Barbara McClintock: Mentor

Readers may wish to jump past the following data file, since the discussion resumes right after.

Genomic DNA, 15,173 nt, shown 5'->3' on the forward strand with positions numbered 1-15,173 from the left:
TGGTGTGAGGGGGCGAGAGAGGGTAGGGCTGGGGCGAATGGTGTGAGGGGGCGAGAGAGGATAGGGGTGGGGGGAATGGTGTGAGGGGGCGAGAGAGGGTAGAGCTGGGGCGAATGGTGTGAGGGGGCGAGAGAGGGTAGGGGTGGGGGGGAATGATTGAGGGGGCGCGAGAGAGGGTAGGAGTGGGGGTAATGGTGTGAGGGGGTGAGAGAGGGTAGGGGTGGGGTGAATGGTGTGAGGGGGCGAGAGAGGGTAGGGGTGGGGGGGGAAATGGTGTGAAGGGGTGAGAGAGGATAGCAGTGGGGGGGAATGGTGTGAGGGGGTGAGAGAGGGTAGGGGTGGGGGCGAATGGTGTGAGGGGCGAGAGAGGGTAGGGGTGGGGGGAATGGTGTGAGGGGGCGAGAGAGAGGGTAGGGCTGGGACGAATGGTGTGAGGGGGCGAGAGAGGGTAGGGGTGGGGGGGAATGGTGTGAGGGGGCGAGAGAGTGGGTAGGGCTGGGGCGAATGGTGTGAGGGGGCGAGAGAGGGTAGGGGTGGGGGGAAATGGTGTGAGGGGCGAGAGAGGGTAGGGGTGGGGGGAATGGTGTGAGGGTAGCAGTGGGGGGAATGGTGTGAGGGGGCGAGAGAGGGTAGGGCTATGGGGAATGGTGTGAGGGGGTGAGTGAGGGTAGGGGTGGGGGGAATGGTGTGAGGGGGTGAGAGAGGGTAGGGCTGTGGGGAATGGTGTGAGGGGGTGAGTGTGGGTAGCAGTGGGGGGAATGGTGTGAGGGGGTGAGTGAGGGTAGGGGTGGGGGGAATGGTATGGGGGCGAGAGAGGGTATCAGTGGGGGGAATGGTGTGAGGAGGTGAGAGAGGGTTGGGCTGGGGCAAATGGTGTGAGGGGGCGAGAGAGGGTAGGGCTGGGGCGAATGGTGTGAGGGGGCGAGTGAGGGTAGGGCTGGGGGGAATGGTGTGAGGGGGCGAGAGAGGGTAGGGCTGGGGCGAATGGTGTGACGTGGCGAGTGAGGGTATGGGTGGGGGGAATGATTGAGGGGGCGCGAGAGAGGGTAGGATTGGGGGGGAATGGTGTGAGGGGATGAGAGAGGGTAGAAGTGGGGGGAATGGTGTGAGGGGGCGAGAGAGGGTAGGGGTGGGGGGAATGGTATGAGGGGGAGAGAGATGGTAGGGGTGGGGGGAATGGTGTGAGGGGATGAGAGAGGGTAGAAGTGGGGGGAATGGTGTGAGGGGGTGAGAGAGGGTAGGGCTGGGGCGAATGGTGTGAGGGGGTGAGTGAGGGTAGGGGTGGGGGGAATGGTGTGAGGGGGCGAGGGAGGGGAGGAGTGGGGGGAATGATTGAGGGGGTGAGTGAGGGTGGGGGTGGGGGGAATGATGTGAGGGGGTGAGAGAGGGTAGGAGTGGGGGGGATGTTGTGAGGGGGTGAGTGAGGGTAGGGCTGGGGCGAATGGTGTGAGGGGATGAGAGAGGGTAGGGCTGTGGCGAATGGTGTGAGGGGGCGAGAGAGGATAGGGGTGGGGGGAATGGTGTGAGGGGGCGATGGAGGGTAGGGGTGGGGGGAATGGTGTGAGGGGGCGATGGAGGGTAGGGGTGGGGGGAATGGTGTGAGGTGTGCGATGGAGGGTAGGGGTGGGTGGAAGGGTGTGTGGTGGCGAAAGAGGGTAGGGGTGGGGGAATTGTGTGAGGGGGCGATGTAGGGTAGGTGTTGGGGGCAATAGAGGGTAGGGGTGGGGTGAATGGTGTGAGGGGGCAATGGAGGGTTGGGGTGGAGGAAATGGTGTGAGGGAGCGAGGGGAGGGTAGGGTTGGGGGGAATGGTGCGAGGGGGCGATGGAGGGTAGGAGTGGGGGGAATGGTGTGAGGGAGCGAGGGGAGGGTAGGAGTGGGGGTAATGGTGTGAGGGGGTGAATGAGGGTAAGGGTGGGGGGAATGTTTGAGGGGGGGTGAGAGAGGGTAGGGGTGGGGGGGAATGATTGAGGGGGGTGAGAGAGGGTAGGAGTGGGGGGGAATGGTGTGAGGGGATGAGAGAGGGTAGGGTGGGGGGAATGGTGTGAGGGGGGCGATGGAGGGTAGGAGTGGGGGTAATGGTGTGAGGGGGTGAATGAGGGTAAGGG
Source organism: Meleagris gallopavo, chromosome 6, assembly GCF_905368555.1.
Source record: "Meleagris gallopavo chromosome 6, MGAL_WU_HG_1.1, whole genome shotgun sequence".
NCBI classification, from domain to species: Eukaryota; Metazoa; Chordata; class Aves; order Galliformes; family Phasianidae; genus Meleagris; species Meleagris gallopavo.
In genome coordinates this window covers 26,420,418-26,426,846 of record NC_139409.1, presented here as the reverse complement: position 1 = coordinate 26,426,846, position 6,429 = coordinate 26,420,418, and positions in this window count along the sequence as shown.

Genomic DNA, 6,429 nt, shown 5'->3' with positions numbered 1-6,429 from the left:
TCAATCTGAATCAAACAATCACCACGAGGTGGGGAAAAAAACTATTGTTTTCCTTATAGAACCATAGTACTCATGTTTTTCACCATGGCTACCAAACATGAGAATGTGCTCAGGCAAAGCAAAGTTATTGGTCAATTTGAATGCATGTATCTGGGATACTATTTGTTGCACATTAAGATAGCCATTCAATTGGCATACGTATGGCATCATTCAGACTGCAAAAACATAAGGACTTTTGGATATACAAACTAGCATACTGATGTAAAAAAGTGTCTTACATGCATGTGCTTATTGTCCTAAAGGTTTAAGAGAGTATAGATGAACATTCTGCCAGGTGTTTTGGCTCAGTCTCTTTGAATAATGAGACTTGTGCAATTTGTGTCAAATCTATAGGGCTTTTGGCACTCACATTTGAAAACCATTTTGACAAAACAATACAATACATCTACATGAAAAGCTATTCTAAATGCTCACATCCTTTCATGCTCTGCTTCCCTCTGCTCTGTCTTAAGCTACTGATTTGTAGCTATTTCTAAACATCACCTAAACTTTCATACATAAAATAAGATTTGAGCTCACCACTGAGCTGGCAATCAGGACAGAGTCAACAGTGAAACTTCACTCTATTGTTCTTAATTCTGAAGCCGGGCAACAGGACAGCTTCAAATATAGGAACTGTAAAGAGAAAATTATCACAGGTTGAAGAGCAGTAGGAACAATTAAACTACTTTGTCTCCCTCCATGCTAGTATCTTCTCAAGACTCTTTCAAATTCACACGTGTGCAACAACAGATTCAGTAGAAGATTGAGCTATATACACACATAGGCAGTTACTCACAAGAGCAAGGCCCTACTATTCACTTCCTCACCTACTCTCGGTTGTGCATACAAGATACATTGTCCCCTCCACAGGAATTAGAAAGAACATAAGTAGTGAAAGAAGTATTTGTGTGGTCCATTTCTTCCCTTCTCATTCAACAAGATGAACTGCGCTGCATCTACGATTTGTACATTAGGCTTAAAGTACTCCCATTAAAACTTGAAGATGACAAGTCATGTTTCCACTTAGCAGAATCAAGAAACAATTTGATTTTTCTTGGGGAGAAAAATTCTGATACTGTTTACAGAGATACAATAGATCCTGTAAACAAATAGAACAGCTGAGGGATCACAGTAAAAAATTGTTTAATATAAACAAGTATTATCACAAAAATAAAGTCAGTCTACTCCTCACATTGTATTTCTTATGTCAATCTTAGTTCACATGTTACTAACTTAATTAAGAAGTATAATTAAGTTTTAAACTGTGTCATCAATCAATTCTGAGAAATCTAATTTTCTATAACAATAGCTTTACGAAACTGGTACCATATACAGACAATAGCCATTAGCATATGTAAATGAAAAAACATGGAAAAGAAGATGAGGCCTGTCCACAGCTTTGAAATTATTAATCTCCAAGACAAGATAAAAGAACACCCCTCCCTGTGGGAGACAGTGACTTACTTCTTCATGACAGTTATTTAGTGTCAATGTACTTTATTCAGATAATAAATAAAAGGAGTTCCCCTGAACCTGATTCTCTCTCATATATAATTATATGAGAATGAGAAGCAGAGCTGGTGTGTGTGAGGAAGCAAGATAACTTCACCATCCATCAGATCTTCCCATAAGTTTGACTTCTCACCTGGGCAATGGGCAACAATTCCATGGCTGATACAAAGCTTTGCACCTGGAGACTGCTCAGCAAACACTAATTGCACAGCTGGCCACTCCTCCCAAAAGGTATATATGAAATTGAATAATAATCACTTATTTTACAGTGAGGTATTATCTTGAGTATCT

I remember two times I gave a seminar in James Laboratory. And one time, Guenther Albrecht-Buehler, a physicist who never had genetics training, a very bright fellow, but he kept on asking basic questions about genetics. Question after question, and people were getting frustrated because they wanted to hear what I was going to say. He was discovering Mendelism and biology from the beginning in the middle of my seminar! Barbara interrupted Guenther and said, "I'll explain it to you later." (Laughter) Nobody else could say that to Albrecht. And the second time I gave a talk, Barbara was sitting in the front row because she really loved this kind of weird chromosome mechanics that we were doing. She had done those things. And Gerry Fink, in the usual way, gave me, not a hard time but he was teaching a course, and he wanted to teach a bit too much on the Pombe experiment that I was talking about. When everybody left, Gerry was there and she [Barbara McClintock] made a point to me. "Amar, I don't want you to change no matter what anybody else thinks." (Laughter) Gerry probably won't remember it. So she would step in at the right time only. One on one discussion with her was pretty hard, but I benefited greatly from her. I wrote in her birthday book that my interaction with her was just amazing. She was right on to the next step, one after the other in these discussions. "If so, Amar," she would say, "then we should be doing this," suggesting the next logical experiment. I said, "We've done it." "If so, then we should be doing that." All the way to the end. I went that day to a party in the Watson's house. I was sitting right next to Jim and I said about Barbara, "That's the smartest person I ever met." And Jim said, "Are you sure?" (Laughter) Despite this, the dinner party went fine for me.